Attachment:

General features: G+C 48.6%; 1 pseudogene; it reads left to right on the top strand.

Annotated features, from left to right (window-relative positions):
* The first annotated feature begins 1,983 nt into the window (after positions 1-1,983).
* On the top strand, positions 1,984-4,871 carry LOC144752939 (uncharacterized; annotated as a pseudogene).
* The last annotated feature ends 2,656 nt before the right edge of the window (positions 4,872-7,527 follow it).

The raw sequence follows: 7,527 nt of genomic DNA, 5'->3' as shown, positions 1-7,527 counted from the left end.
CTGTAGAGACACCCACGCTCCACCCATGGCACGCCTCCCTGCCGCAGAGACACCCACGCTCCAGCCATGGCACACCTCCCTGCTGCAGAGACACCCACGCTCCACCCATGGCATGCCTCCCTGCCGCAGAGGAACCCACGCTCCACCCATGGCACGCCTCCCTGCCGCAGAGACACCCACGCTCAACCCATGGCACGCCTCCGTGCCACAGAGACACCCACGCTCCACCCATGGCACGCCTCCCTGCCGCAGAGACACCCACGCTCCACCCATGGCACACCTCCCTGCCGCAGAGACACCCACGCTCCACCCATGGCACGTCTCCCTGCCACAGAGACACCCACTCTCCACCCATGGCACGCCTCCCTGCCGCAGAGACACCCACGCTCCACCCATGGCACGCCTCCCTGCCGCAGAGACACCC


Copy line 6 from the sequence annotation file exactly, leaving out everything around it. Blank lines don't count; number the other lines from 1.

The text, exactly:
The raw sequence follows: 7,527 nt of genomic DNA, 5'->3' as shown, positions 1-7,527 counted from the left end.